consensus approach to special
processes and products and provide
continual improvement within the
aerospace, defence and automotive
industries. Being Nadcap-accredited is
becoming a prerequisite for contract
manufacturers working in partnership
with member companies who support or
sponsor their suppliers’ certification.

“Nadcap’s vision is to provide
unbiased manufacturing process and
product assessments and certification
services with the view of adding value,
reducing total cost and facilitating
relationships between prime contractors
and suppliers,” added Llewellyn. “Nadcap is a step on from ISO 9001 and
AS9100 as it is highly technical and
focuses on industry specific processes,
parts and products rather than generic
systems.”

“We see Nadcap as a major differentiator
as it provides contract manufacturers with
credibility in the aerospace and defence
market generally, and it gives member
companies, that is the primes, confidence
that their supplier has been audited to cooperatively
agreed specifications.”

PartnerTech’s Goodall believes quality
certifications, such as Nadcap, are worth
the investment as they provide the
framework for continual improvement
and, in some cases, help to differentiate
one contract manufacturer from another.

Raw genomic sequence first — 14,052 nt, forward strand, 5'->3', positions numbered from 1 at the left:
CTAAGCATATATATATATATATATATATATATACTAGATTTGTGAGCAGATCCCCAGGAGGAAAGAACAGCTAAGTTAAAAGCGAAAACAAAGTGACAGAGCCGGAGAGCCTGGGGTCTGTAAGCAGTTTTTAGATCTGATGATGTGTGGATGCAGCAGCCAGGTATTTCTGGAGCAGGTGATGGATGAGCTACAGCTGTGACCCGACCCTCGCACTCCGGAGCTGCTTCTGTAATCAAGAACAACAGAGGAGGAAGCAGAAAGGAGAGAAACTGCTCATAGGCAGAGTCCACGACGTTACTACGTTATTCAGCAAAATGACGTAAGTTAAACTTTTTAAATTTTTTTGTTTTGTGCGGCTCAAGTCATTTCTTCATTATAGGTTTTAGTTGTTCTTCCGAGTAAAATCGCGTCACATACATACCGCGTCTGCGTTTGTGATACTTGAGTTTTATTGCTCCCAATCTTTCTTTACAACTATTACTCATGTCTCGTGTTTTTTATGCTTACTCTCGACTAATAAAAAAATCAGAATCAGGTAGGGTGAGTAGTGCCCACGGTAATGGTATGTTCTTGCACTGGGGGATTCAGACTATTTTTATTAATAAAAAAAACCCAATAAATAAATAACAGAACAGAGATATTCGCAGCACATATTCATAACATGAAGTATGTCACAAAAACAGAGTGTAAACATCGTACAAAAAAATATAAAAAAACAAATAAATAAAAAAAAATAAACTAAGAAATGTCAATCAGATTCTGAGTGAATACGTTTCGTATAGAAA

“We offer tier one product lifecycle
solutions to the larger electronics OEMs
and these kind of customers expect all the
appropriate boxes on the multiple-page requests for quotation (RFQs) to be
ticked,” added Goodall. “We just wouldn’t
get a sniff at certain work without the
appropriate quality certifications.”

The overriding priority for contract
manufacturers, according to Goodall, is
achieving operational excellence, and,
through this, enhancing customers’
profitability and competitiveness.

“Having the shiny medals, a lean
enterprise, six sigma, being customer-focused
and investing in the latest
production equipment and new technology
are all vital for the development of a
quality culture,” concluded Goodall. “But,
the very best companies have that certain
something or je ne sais quoi for which
there is, as yet, no tick box on the RFQ
document or quality standard to describe.”